LVI. The tribunitian office and the liberty of the commons being thus fixed on a solid foundation, the tribunes, judging it now seasonable and safe to attack individuals, singled out Virginius as the first prosecutor, and Appius defendant. Virginius, having preferred a charge against Appius, and the latter coming to the Forum, attended by a crowd of young patricians, the sight of him and his attendants instantly recalled to every mind his shocking abuses of authority. Virginius then said, “Long speeches are only of use in cases of a doubtful nature. I shall, therefore, neither waste time in descanting before you on the guilt of this man, from whose cruelty ye have rescued yourselves by force of arms; nor will I suffer him to add impudence to his crimes, in endeavours to exculpate himself. Wherefore, Appius Claudius, I remit to you all the impious and flagitious deeds, which, during two years past you have dared to commit in constant succession. With respect to one charge, unless you name a judge, and engage to acquit yourself of having, contrary to the laws, sentenced a free person to slavery, I order that you be taken into custody.” Neither in the protection of the tribunes, nor in a sentence of the people, could Appius place any hope: yet he called on the tribunes for aid, and when that was disregarded, and he was seized by the bailiff, cried out, “I appeal.” This expression, the peculiar safeguard of liberty, uttered from that mouth which had so lately threatened the subversion of liberty, caused a general silence; whilst all with earnestness observed one to another, that “at length it appeared that there were gods, and that they did not disregard the affairs of mankind. That the punishments which attended pride and cruelty, though they might come late, were not light. That he now pleaded for the right of appeal, who had abolished that right: he implored the protection of the people, who had trodden under foot all the people’s rights; and he, who had so lately doomed a free person to slavery, was himself refused the privilege of liberty, and dragged to prison.” Amidst these murmurs of the assembly, Appius’s voice was also heard imploring the protection of the people. He enumerated “the services of his ancestors to the state, both in peace and war; his own unfortunate zeal for the interest of the Roman commons, when, for the sake of obtaining equitable laws, he resigned the consulship, to the high displeasure of the patricians: mentioning his own laws; and that while they yet remained in force, the framer of them was to be dragged to prison. But the peculiar advantages or disadvantages attending his case, he would endeavour to set in a proper light, when he should be allowed to make his defence. At present, by the common right of every member of the state, he, a Roman citizen, accused of an offence, demanded liberty of speaking in his own behalf, and the benefit of a trial before the Roman people. That his apprehensions from the popular rage were not so great as to deprive him of all hope from the equity and compassion of his countrymen. But if he was led to prison without being heard, he again called on the tribunes of the commons, and warned them not to follow the example of those who were the objects of their hatred. But should the tribunes acknowledge themselves to have combined in the same kind of confederacy, for abolishing the right of calling for their protection, which they charged the decemvirs with having formed, then he appealed to the people, and implored the benefit of the laws concerning appeals, passed that very year at the instance of the consuls and of the tribunes. For who was to appeal, if that privilege was refused to a person on whom no sentence was passed, and who had not been heard in his defence? What plebeian or person in a low station could expect to find protection in the laws, if Appius Claudius found none? His case would afford a proof, whether, by the new regulations, tyranny or liberty was established; and whether appeals to the tribunes and people, against the injustice of magistrates, were effectually granted, or only held out in show, to amuse the people with empty words.”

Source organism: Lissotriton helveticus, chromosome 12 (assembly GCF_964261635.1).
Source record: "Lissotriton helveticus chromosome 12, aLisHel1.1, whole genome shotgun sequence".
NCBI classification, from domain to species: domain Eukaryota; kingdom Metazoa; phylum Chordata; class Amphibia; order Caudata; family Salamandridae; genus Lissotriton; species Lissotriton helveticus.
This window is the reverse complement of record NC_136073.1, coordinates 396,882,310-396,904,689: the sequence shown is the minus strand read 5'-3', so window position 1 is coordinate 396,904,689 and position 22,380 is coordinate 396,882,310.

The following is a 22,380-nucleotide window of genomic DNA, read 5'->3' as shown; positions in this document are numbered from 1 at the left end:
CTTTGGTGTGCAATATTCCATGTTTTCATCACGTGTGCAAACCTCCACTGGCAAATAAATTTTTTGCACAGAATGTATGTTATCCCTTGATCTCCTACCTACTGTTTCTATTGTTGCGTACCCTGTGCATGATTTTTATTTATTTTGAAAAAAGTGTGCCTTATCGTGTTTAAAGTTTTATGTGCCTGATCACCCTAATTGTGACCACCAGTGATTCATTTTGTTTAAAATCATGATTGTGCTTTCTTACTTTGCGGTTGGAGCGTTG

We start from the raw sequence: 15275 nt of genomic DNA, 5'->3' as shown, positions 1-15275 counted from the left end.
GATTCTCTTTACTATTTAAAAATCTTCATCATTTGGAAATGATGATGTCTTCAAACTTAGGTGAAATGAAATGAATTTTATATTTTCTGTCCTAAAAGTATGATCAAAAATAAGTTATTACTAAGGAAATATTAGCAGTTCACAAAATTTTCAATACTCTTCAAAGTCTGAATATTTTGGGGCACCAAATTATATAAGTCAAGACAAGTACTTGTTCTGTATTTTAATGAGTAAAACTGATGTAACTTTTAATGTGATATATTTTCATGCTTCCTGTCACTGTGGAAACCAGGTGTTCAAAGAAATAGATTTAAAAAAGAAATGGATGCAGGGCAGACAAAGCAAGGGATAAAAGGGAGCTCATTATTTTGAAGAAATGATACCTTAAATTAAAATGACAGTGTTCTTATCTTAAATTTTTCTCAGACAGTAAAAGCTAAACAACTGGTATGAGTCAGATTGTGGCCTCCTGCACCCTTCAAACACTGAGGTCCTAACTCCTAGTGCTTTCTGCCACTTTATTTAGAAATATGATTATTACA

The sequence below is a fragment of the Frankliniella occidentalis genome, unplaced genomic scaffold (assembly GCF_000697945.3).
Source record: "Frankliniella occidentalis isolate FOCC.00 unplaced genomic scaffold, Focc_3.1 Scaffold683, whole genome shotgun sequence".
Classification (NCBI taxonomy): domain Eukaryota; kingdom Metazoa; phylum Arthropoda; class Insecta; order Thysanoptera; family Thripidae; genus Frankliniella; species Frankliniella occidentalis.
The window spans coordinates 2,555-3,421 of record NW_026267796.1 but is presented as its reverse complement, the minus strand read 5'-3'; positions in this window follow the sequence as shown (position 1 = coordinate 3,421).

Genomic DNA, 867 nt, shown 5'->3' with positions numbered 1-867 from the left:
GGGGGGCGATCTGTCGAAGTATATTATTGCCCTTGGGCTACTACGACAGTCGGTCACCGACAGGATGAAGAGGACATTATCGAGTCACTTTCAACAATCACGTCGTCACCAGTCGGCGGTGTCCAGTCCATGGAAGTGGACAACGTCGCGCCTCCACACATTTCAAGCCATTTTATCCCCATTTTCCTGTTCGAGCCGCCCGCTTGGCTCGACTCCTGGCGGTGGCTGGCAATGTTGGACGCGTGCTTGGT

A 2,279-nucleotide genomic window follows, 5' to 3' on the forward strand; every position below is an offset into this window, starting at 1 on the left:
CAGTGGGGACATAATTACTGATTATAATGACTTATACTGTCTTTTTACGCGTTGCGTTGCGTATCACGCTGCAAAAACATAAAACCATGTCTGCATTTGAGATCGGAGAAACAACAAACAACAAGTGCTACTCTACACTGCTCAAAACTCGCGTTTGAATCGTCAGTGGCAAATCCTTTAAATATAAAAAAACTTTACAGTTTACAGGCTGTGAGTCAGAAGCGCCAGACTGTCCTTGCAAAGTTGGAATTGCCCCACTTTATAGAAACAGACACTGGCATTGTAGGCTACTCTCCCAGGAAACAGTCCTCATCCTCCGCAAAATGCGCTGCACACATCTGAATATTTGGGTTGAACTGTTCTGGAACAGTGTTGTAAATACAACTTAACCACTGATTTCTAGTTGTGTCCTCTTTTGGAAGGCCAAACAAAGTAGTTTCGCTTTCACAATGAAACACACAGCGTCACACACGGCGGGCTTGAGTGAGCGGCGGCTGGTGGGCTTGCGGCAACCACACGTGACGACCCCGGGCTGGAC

LVII. Virginius, on the other hand, affirmed, that Appius Claudius was the only person who was not entitled to any of the privileges of the laws, nor of civil nor even of human society: desired people to “look at the tribunal, that fortress, where every kind of wickedness had been exercised with impunity, where that perpetual decemvir, venting his fury on the goods, the persons, and lives of the citizens, threatening all with his rods and axes, showing an utter contempt both of gods and men, encompassed with executioners, not lictors, changing at length his pursuits from rapines and murders to the gratifications of lust, had, before the eyes of the Roman people, torn a free-born maid from the embraces of her father, as if she had been a captive taken in war, and given her as a present to one of his clients, the pander of his secret pleasures; where, by a cruel decree, and a decision dictated by the blackest villainy, he armed the hand of a father against his child; where, more strongly affected by the disappointment of his unruly passion than by her untimely death, he had ordered the uncle and spouse of the maid, while employed in raising her lifeless body, to be dragged to prison. The prison was built for him as well as for others, though he used to call it the mansion of the Roman commons. Wherefore, however frequently he might appeal, he would as frequently insist on his abiding the decision of a judge, on the charge of his having sentenced a free person to slavery. And if he declined appearing before a judge, would now order him, as convicted, to be carried into confinement.” Accordingly he was thrown into prison, a step, which, though disapproved by none in point of justice, yet gave occasion to much serious reflection; the commons themselves considering their power as carried rather too far, in the punishment inflicted on a person of such consequence. The tribune deferred the trial to a distant day. Meanwhile ambassadors came to Rome from the Latines and Hernicians, with congratulations on the re-establishment of concord between the patricians and commons, and, as an offering on that account to Jupiter, supremely good and great, carried to the Capitol a golden crown, of small weight, as riches at that time did not abound, and the worship of the gods was performed with greater piety than magnificence. The same persons also brought information that the Æquans and Volscians were preparing for war with the utmost vigour. The consuls were, therefore, ordered to divide the provinces between them. The Sabines fell to Horatius, the Æquans and Volscians to Valerius: and so highly were they regarded by the commons, that, on proclaiming a levy of troops for those wars, not only the younger men, but even a great number of those who had served out the legal time, attended, mostly as volunteers, to give in their names. Thus the strength of the army was increased beyond what was usual, not only in respect of number, but also of the kind of soldiers that composed it: a considerable proportion of them being veterans. Before they marched out of the city, they engraved on brass, and fixed up, in public view, the laws of the decemvirs, which are called the “Twelve Tables;” some writers, however say, that this business was performed by the ædiles, in pursuance of orders from the tribunes.